Dormy Inn Hiroshima
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Travel Blogs from Hiroshima
... and as a result, the preparation for the actual trip may have been a little neglected. I am definitely the type of traveller that likes to wing things a little and see where the day takes me, but this trip has involved doing more things than usual on a total whim. So the thing I did today on a whim was climb a mountain. Miyajima has a cable car which takes people to the top of the highest mountain on the island (Mt Misen at about 530m above sea level). ...
... it continued to pour down harder and harder. At the top of the gardens we came to the A-Bomb Dome. The remnants of a building that was only about 600m from where the bomb exploded. It was amazingly intact for a 70 year old building that had been so close to the original blast.
Reading the information provided, I discovered that this was because the blast had pushed down and not across the building as the bomb was detonated above and ...
... shares." The path up the hill includes a waterfall. It's a quiet peaceful spot, definitely worthwhile if you have a little extra time in Hiroshima. (Thanks to Gailsensei who pointed this out in her blog at http://gailsensei.blogspot.com/20009/07 /magic-of-mitaki.html) If I hadn't seen her blog, I never would have found this place.)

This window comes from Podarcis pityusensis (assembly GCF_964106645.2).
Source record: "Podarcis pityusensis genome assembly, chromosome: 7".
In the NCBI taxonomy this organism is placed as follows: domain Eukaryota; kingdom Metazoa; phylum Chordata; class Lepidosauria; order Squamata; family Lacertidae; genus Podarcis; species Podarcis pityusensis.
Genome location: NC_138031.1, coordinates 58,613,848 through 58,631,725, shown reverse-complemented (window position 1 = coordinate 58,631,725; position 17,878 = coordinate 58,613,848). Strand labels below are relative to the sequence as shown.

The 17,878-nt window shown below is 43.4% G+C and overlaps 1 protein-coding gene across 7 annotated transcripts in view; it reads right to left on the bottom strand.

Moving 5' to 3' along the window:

High drama, elaborate costumes, gender variance, and wigs of many styles and ...
So far, the Japan tour has been a very busy show schedule with little time to get out and see all of the sights we want to see. But this past weekend was only 3 days of work and now we have 5 full days off until our next engagement begins in Saitama. It was so nice waking up with no alarm clock, and nothing planned until late in the day. Lennea and I decided to go for a walk with our cameras, as there was ...
... had stayed out of the war.
The U.S. entered WWII after the Japanese attacked Pearl Harbor in 1941. Four long years after the U.S. entered the war, the Japanese military was still refusing to surrender their fight.
The U.S. forces occupied Okinawa and Iwo Jima. They were fire bombing the Japanese cities, but the Japanese had an army 2 million strong stationed in their home islands guarding against invasion.
To discuss the peace ...